Imagine this: You’re talking to potential candidates for an open job, and one exchange sticks out. During the call, this particular candidate seems apathetic to the conversation. No enthusiasm. No politeness. Really, it seems like they don’t care at all—about an interview that could potentially land them a job! The conversation leaves a bad taste in your mouth, and you wonder if the applicant really wants the job at all.
That situation is bad enough if you’re on the phone recruiting for a job. But what happens when the tables are turned, and it’s your employees who are disengaged, apathetic, or downright unpleasant?
Tone of voice can make or break an impression. It’s that simple. And when your customers are on the line with an employee who doesn’t seem interested in the conversation, it molds the customer experience, which can stifle sales or potentially damage your company’s reputation.
So, what can you do to keep the tone of voice issue from affecting your bottom line? Here are four tips:
1. Think positive.
This Skills You Need article gives specific tips that can help your team develop an “enthusiastic, natural, and attentive tone.” Here are some of their tips:
- Control your rate of speech, your pitch, and your overall timbre.
- Speak at a pace of 130 to 150 words per minute. This is how fast the average individual speaks at, so match this rate while on the phone.
- Find a middle-ground “voice” between a high pitch, which may connote inexperience, and a low pitch, which may be harsh.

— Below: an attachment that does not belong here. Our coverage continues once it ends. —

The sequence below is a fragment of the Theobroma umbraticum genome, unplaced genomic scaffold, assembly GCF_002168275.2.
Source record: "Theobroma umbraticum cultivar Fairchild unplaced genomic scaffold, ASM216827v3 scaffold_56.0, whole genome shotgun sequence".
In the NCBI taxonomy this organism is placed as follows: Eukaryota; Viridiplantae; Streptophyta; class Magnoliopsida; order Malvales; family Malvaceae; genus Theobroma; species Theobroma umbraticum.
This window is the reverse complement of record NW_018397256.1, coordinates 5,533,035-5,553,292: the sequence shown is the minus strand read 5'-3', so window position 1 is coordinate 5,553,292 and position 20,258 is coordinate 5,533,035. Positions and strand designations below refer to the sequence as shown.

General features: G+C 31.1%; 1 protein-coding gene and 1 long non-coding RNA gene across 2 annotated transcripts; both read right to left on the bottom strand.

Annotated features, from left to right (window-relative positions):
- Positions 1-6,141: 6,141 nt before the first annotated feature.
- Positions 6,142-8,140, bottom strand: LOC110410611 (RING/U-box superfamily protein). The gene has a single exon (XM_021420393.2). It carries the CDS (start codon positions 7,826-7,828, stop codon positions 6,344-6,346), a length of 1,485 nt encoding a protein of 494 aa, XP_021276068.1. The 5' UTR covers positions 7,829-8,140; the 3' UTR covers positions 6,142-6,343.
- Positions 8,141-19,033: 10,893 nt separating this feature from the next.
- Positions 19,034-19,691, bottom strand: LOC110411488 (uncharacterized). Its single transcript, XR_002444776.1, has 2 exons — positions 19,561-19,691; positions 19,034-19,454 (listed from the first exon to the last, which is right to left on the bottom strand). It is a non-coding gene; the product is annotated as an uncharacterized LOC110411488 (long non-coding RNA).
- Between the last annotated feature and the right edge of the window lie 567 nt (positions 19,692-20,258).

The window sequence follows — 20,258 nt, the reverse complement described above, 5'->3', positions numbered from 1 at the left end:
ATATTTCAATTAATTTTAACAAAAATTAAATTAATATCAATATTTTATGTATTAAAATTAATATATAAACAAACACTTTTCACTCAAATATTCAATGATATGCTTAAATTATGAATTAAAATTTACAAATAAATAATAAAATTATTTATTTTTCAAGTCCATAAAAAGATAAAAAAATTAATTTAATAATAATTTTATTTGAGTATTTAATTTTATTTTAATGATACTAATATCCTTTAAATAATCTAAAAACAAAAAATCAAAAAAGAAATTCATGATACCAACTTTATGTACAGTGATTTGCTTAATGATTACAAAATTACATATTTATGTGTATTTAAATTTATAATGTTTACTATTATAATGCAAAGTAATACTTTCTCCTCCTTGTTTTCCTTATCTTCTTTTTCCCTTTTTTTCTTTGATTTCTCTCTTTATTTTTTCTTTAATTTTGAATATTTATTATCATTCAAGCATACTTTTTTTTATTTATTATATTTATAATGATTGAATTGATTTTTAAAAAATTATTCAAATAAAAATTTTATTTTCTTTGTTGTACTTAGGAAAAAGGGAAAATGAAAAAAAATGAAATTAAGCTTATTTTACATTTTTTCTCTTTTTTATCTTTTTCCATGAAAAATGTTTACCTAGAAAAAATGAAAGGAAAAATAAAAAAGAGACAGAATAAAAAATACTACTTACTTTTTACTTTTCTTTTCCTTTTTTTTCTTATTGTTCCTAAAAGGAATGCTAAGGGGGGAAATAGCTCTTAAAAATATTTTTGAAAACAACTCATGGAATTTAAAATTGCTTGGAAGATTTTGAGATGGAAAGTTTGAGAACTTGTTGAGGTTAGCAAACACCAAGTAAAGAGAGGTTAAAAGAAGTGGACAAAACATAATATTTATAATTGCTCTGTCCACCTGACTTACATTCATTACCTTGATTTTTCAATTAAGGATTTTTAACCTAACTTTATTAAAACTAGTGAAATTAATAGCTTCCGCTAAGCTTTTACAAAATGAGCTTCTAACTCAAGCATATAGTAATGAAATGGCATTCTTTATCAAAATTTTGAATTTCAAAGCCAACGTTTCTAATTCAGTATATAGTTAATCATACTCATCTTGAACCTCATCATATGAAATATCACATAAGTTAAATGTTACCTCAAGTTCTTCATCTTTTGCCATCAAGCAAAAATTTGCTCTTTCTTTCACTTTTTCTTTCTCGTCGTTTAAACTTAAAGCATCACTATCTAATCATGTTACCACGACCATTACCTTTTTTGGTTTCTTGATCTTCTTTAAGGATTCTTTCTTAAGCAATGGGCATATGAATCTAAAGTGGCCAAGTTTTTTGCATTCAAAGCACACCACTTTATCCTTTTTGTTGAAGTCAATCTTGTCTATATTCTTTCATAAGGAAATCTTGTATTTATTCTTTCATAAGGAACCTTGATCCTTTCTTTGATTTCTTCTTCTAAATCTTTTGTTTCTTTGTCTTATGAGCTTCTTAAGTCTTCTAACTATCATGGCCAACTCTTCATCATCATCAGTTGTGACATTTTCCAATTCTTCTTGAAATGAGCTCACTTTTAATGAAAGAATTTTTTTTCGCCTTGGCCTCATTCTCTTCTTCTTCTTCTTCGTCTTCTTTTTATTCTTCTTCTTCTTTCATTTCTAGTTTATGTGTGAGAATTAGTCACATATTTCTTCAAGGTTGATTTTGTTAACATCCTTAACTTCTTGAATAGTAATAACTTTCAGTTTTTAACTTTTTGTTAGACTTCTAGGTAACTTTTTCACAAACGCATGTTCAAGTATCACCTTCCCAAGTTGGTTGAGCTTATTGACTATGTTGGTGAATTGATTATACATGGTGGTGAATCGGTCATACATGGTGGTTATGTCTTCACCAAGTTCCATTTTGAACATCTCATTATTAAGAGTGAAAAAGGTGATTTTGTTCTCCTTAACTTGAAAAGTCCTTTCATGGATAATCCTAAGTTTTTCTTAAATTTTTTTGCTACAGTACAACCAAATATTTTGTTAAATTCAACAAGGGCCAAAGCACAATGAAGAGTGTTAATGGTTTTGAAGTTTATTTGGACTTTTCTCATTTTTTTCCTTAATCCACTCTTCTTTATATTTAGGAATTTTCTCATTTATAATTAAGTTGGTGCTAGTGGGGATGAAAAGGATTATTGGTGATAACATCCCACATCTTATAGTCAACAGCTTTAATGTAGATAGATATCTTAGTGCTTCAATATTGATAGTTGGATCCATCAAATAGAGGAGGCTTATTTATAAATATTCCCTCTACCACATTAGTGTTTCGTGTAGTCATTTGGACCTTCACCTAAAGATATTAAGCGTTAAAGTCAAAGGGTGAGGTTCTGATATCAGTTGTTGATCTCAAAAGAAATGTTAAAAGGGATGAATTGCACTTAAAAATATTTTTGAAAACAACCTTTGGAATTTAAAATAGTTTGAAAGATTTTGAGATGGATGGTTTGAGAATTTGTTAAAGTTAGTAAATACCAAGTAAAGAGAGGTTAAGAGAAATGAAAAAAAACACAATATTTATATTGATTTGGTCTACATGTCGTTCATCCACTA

2. Pay attention to your body language, even on the phone.
If you’re focusing only on voice tone, you’re missing a big piece of the engagement puzzle. In Improve Sales Conversion Rates Through Voice Quality, sales trainer Chuck Bauer states:
55% of the impact of our message is attributed to body language, namely positive facial expressions, 38% of the impact of our message is attributed to our voice inflection, and the words we speak are left in last place, with only 7% being attributed to the impact of our message!
So, smile! Sit up straight, and engage your whole body while talking on the phone. Your team’s posture and physical movements will translate into attentiveness on the call.
3. Train your employees.
You can send helpful emails and tips to your staff a dozen times a day, but if they aren’t putting them into practice, your employees’ demeanor may not improve. By actually training your employees—putting them in situations to have real-life conversations on phone calls, recording those conversations, and evaluating their performances on those calls—you can get a good idea of what they are doing well, and what they may need to improve. Training acts as a barrier to your company’s brand; by training and evaluating what is working, you’ll protect your company (and your customers) from bad experiences.
4. Listen to real calls with customers.
After you’ve trained your employees, you should continue to monitor their performance on the phone with customers. Tracking your calls is the best way to do this. You can randomly listen-in on any (or all!) conversations without your employees knowing. This will keep them on their toes, and it will give you the security of knowing about any problems that arise with tone of voice and beyond. Callcap can even alert you to any issues as soon as they occur on the phone, so you can call back customers who may have had an unsatisfactory experience (and get a second chance to win their business). You can even use your recorded calls to retrain, if necessary.
By taking steps to ensure your customers are assisted by employees who speak with positive and pleasant tones of voice, you’ll be taking the first step in defending your company against negative customer experiences.